There are thousands of variants of the Wooly Bugger out there. Here is one more. I tie this one for sea trout. This pattern is essential in your box. This post is also a test using the ipad for photos. It’s not a real sbs, but I want to see if it works.
Tie in a good bunch of marabou. Adjust the lenght and tie in a piece of mono (thin). The mono will be used for securing the hackle later. I use mottled marabou for this one. Thread is red UNI.
Prepare the hackle as shown in here. I use a hackle from the back of a grizzly-neck.
Tie the hackle tip down and secure with some varnish.
Dub the body with dubbing of choice. I use uv ice dubbing here. Remember to leave room for the eyes in front. Tie in the bead chain eyes.
Wrap the hackle evenly and follow with the mono. Try not to tie down to many hackle fibers. It can be fixed later, but still. I use epoxy for the head of the fly.
The Soft Hackle Streamer is very simple to tie. Just make sure the marabou you are using has very thin stems. This makes it easier to wind around the hook. I use large mallard feathers as a collar hackle and a few strands of pearl. The fly was originally created by the great Jack Gartside.
This is a simple pattern. It is made from spun opossum for the body.
A bit of red yarn and mallard/teal. The eyes are melted mono. Hook is Partridge CS54 sea hook. I think this will do a great job as food for sea trout.
Goby,or kutling in norwegian,is an important food source for the sea-trout here in Scandinavia. There are about 2000 species of these in the world. These are small fish,and normally they are up to 10cm in lenght. They are abundant and the fish eats them willingly. Imitations of these small fish do not have to be very sophisticated. This one is basically a zonker style fly,made with a mix of spun squirrel and opposum dubbing. I find the most important feature of this fly is weight. It needs to be heavy and sink fast. By using lead/tungsten wire combined with materials that draws water you will achieve this easily. I will go fishing today,and maybe if I am lucky there will be some pictures in the next post…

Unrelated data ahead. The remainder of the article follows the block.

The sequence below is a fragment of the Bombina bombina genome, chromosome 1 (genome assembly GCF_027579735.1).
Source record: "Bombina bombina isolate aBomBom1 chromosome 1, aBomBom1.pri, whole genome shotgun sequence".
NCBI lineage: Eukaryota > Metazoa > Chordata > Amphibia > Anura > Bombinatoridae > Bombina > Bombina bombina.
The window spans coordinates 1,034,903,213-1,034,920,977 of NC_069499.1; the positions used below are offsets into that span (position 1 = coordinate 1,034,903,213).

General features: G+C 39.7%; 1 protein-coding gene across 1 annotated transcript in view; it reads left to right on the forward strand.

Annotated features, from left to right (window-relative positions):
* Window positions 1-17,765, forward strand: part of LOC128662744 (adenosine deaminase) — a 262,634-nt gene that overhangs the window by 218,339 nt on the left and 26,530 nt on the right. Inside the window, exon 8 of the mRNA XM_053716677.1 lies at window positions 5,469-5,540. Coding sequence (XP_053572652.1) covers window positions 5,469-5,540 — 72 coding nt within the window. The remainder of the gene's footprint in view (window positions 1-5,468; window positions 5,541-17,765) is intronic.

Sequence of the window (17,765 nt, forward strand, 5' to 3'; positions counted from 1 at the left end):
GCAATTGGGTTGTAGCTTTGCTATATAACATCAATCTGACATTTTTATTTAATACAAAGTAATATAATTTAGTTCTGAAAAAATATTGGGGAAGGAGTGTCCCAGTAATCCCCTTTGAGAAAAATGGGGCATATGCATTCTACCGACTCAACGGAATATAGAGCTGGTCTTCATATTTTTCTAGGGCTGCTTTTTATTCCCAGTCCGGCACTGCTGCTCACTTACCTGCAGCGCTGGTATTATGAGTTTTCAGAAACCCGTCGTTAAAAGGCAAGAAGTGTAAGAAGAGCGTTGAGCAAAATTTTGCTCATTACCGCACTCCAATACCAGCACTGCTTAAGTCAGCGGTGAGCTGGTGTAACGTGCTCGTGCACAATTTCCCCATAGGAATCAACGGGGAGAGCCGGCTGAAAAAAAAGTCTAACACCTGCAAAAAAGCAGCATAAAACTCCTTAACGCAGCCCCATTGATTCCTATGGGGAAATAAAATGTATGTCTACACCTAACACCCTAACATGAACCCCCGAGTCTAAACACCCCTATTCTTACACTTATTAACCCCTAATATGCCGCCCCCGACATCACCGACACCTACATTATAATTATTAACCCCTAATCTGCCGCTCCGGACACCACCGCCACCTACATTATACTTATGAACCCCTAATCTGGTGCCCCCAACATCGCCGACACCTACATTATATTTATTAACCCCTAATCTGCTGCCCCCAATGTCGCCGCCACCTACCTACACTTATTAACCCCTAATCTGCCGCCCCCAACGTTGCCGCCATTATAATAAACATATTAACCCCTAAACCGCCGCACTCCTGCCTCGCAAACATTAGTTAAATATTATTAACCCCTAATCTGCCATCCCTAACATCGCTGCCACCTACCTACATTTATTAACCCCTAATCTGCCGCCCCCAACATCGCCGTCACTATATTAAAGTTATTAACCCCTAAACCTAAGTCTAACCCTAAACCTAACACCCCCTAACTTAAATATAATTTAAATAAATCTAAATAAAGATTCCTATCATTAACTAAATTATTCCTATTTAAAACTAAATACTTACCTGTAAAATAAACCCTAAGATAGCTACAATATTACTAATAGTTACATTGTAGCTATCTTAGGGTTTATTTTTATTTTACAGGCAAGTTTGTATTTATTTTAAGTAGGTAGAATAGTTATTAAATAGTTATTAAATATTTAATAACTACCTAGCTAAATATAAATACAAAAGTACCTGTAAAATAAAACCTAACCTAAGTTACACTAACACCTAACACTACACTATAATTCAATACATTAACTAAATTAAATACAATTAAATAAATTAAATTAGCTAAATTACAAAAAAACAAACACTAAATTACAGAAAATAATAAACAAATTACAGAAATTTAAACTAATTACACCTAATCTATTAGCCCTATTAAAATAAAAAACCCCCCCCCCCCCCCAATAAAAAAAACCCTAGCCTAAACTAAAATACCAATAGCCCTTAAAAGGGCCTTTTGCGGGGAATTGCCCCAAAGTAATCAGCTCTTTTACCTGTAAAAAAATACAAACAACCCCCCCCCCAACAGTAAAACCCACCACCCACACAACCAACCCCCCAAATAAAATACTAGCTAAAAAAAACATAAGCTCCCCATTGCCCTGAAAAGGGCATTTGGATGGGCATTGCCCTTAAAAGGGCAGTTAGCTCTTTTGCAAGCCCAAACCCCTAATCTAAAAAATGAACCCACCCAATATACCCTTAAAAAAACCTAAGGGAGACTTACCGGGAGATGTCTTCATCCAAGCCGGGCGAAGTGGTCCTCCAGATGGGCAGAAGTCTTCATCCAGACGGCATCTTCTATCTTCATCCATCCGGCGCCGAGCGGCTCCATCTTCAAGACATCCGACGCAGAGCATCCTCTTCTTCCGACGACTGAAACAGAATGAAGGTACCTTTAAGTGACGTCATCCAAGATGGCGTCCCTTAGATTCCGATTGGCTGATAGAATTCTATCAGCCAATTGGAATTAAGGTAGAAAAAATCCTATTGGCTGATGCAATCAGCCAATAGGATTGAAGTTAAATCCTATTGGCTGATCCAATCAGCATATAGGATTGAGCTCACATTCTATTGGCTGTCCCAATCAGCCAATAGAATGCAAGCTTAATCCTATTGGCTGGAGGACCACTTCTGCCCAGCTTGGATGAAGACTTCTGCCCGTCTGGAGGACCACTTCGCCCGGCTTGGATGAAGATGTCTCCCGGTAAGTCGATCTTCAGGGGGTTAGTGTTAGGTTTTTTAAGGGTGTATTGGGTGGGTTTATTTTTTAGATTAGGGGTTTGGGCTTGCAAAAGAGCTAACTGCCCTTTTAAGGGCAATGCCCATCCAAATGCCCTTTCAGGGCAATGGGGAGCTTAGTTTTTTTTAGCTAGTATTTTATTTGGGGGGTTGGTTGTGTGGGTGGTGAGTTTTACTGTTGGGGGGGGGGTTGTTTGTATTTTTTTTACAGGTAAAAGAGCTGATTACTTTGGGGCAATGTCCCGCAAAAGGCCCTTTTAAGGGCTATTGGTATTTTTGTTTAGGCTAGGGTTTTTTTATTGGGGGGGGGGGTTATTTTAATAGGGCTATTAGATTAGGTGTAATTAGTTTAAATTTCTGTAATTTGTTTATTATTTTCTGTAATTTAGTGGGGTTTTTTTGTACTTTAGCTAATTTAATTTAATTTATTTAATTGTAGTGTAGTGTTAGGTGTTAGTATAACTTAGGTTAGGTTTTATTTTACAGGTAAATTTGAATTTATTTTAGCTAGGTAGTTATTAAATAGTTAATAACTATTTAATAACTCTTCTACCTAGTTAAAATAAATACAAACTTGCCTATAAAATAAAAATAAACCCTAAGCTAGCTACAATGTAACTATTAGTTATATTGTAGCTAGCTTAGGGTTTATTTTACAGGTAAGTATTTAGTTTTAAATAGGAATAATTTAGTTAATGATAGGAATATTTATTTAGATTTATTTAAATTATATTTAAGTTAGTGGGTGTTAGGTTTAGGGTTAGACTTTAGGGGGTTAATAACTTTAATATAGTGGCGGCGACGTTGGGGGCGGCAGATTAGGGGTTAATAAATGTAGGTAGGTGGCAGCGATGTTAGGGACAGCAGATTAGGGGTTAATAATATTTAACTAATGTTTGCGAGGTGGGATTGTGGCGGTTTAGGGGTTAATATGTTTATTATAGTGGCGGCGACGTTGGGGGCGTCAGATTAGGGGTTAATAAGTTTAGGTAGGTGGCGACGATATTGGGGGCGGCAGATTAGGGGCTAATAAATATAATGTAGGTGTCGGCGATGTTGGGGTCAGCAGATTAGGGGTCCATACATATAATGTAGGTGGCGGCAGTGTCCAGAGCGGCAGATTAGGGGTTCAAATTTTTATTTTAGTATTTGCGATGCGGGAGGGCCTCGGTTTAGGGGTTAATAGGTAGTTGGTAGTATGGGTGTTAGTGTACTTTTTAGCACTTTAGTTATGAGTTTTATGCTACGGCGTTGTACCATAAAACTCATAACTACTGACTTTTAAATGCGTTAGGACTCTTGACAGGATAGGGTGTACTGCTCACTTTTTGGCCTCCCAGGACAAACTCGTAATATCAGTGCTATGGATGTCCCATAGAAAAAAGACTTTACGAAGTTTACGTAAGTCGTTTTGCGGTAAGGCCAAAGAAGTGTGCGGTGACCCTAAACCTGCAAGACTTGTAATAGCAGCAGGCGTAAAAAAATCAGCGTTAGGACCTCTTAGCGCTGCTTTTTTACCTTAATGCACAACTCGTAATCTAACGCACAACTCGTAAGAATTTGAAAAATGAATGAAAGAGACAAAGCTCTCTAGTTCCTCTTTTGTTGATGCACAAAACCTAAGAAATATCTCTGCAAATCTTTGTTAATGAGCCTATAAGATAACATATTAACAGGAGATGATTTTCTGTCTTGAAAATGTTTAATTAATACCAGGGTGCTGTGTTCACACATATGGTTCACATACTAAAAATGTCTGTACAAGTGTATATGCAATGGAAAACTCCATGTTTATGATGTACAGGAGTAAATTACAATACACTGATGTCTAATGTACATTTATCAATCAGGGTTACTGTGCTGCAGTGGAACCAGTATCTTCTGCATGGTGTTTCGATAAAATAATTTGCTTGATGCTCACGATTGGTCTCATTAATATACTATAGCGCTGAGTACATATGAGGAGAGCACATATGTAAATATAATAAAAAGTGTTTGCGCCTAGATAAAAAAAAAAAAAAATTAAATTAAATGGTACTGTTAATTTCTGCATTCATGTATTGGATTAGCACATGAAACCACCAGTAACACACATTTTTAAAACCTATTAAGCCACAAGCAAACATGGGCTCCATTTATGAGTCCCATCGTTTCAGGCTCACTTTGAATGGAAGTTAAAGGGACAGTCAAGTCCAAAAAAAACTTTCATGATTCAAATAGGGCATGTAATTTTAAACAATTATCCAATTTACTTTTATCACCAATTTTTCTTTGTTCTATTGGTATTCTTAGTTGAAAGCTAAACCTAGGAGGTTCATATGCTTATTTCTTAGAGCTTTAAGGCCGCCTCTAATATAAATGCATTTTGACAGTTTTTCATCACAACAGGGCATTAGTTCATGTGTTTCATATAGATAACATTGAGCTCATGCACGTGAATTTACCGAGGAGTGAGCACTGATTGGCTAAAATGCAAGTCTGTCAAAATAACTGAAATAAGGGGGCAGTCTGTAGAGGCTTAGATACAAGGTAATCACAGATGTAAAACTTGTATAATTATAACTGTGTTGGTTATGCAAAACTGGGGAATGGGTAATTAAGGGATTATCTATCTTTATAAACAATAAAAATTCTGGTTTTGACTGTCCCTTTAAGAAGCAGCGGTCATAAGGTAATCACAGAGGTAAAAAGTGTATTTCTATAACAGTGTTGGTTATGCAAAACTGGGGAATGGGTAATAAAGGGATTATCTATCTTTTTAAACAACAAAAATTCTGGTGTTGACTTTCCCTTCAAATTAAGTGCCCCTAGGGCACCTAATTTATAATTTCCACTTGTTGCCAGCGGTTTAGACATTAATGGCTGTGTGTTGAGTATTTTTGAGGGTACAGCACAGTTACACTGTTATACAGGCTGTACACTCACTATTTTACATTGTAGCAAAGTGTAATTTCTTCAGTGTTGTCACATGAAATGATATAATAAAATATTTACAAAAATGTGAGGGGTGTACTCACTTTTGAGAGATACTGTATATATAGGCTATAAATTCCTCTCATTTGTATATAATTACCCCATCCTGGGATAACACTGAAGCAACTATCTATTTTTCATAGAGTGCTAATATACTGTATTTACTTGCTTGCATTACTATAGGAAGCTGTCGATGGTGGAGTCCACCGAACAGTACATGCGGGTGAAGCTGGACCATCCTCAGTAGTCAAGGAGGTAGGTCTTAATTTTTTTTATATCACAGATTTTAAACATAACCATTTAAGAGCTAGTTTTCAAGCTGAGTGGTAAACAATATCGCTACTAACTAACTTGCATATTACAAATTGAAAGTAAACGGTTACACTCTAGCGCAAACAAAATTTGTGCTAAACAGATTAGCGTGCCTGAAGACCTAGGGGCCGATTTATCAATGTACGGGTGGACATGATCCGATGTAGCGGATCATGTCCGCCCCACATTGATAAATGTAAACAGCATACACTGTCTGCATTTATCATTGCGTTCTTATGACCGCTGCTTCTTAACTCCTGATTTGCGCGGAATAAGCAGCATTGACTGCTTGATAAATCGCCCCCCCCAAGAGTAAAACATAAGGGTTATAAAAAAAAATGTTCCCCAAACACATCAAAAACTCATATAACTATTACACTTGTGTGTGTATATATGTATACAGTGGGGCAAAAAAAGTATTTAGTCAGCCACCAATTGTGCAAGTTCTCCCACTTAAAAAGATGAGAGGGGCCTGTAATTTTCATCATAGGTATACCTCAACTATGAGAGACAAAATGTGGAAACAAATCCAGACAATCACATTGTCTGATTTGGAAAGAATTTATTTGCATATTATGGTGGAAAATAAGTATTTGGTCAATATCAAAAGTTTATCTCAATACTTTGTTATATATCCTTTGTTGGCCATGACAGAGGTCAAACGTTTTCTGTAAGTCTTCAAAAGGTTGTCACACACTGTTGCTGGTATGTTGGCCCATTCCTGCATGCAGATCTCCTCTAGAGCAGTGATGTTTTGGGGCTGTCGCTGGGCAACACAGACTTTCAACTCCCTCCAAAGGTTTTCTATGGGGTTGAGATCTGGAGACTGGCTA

Back in the days when fly tying was still a bit mystical here in Scandinavia Abu launched this streamer. Bead chain-eyes was a revolution. I remember tying a lot of these for a customer in the 80`s. He prefered it in hot orange and gold. I caught quite a few fish on it myself. Today fly tyers can create super-realistic creations and we have a wast amount of materials to choose from. Back then there were not a single bead chain left in any office around town. I targeted the post office for the most part myself. Simplicity works…besides they have cool names!
I believe this is from a late 70`s or early 80`s catalogue (ABU)
Don Gapen´s classic from 1937. Muddler Minnow Variant tied on an old TMC 9395 sz. 4.